Addiction Rehab Center Integrity Check: How to Spot a Sales Pitch

by Bill Maher

Some of the ads you see are referral services which are paid to refer patients.

In your search for addiction treatment, you might encounter people who are happy to help you find a the right rehab center.

But these ‘addiction counselors’ are actually sales reps who earn a commission for every patient they bring into a treatment center. These are the people you’ll speak to if you call the Free Addiction Helpline you see listed on a web page.

I’ve even seen these sharks in sheep’s clothing loitering in hospital emergency rooms, brochures in hand, ready to prey on the families of overdose patients with offers of free airfare, if only they’d sign on for the program they’re selling.

Is it a good fit for your loved one? They couldn’t possibly know. Don’t take their advice–or their plane ticket–even though it might sound tempting.

So, how can you be sure your addiction counselor is operating under a code of professional ethics that puts you and your family-member first?

Ask the following questions:

(Copy and paste these into the memo section of your phone so you have them when you need them.)

  1. Are you being compensated in any way by the treatment center you’re recommending?
  2. Are you employed by the parent corporation of the treatment center you’re recommending?
  3. Does the treatment center you’re recommending—or their parent company—sign your paycheck?
  4. Do you accept perks, goods, services or financial compensation in exchange for a patient booking?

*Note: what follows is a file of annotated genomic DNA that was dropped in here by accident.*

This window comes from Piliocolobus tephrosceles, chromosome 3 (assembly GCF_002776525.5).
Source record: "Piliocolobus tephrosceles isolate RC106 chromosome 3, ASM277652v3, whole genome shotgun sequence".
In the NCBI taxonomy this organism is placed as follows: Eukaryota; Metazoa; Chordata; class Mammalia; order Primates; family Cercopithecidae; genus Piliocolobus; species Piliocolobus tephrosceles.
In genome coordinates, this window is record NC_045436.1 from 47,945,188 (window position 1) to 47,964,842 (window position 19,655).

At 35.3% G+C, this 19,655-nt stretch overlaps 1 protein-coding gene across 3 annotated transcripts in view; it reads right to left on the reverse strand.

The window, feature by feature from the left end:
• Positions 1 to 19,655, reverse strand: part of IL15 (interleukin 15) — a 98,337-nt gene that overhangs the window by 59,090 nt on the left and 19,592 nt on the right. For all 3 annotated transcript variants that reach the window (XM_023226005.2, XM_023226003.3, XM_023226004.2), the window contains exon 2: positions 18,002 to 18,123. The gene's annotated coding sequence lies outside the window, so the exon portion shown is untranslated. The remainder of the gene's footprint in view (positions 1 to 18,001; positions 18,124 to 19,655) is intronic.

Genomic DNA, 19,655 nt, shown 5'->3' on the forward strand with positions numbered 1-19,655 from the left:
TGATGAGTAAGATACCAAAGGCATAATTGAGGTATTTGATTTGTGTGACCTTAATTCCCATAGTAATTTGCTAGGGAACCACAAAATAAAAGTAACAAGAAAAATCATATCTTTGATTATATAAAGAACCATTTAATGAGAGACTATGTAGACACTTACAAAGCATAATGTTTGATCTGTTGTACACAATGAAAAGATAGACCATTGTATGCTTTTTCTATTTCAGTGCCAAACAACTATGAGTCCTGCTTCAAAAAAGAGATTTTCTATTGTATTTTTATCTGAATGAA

5. Who owns this rehab center? Do you recommend centers outside of this corporate umbrella?

The only people who can answer these questions with pure unbiased honesty are independent licensed or certified addiction counselors and certified interventionists. I am one of those certified interventionists and not to go all “salesy” on you, I want you to know we accept no money or perks from the treatment centers we recommend and we never will.

As members of a national network, we share up-to-the-minute information on country’s top recovery programs. This code of ethics assures you that the guidance you’re getting is in the best interest of you and your family.

Whether you are suffering or it’s your loved one, you want to save their life. It’s when you’re feeling desperate that you are most likely to be scammed. We are all vulnerable in this state of mind.

So when your brain is working at warp speed, slow down and ask these questions before you or your loved one is placed in a treatment center that is not reputable or the right one for the patient. This process is already hard enough and expensive enough without the burden of having been scammed or ending up somewhere that is more interested in the patient’s money than their recovery.

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Remembering Scott Neal Zebrowski

Published by

Bill Maher

Bill Maher CIP, CADC, ACI, BRI II is a person in long term recovery and a Certified Intervention Professional in Richmond, Virginia and currently writing a book on the subject of addiction and intervention.

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